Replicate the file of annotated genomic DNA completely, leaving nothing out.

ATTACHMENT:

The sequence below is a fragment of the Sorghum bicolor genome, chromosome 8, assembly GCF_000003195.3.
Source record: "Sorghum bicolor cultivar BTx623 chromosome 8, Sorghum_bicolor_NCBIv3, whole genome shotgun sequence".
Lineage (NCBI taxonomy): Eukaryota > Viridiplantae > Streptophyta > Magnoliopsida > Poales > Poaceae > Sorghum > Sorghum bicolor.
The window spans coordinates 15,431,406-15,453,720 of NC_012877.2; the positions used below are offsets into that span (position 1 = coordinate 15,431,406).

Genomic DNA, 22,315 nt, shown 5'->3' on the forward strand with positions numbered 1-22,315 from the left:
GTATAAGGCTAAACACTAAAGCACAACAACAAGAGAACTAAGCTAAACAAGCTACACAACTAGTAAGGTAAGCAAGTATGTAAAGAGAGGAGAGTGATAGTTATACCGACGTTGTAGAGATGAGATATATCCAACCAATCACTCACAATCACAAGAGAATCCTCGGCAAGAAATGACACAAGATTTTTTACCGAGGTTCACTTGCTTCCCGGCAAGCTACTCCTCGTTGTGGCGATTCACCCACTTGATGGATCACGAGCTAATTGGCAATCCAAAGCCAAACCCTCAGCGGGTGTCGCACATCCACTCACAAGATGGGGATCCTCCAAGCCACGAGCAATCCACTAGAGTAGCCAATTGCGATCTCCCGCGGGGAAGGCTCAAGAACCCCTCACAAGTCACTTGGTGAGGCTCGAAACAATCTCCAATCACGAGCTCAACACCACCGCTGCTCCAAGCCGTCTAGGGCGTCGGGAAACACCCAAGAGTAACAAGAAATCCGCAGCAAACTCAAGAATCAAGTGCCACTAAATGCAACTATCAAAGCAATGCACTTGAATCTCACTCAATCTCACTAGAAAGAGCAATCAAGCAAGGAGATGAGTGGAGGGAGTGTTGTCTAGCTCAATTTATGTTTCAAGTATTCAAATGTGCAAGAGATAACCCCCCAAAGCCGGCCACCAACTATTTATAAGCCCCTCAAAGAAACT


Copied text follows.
The sequence below is a fragment of the Sorghum bicolor genome, chromosome 8, assembly GCF_000003195.3.
Source record: "Sorghum bicolor cultivar BTx623 chromosome 8, Sorghum_bicolor_NCBIv3, whole genome shotgun sequence".
Lineage (NCBI taxonomy): Eukaryota > Viridiplantae > Streptophyta > Magnoliopsida > Poales > Poaceae > Sorghum > Sorghum bicolor.
The window spans coordinates 15,431,406-15,453,720 of NC_012877.2; the positions used below are offsets into that span (position 1 = coordinate 15,431,406).

Genomic DNA, 22,315 nt, shown 5'->3' on the forward strand with positions numbered 1-22,315 from the left:
GTATAAGGCTAAACACTAAAGCACAACAACAAGAGAACTAAGCTAAACAAGCTACACAACTAGTAAGGTAAGCAAGTATGTAAAGAGAGGAGAGTGATAGTTATACCGACGTTGTAGAGATGAGATATATCCAACCAATCACTCACAATCACAAGAGAATCCTCGGCAAGAAATGACACAAGATTTTTTACCGAGGTTCACTTGCTTCCCGGCAAGCTACTCCTCGTTGTGGCGATTCACCCACTTGATGGATCACGAGCTAATTGGCAATCCAAAGCCAAACCCTCAGCGGGTGTCGCACATCCACTCACAAGATGGGGATCCTCCAAGCCACGAGCAATCCACTAGAGTAGCCAATTGCGATCTCCCGCGGGGAAGGCTCAAGAACCCCTCACAAGTCACTTGGTGAGGCTCGAAACAATCTCCAATCACGAGCTCAACACCACCGCTGCTCCAAGCCGTCTAGGGCGTCGGGAAACACCCAAGAGTAACAAGAAATCCGCAGCAAACTCAAGAATCAAGTGCCACTAAATGCAACTATCAAAGCAATGCACTTGAATCTCACTCAATCTCACTAGAAAGAGCAATCAAGCAAGGAGATGAGTGGAGGGAGTGTTGTCTAGCTCAATTTATGTTTCAAGTATTCAAATGTGCAAGAGATAACCCCCCAAAGCCGGCCACCAACTATTTATAAGCCCCTCAAAGAAACT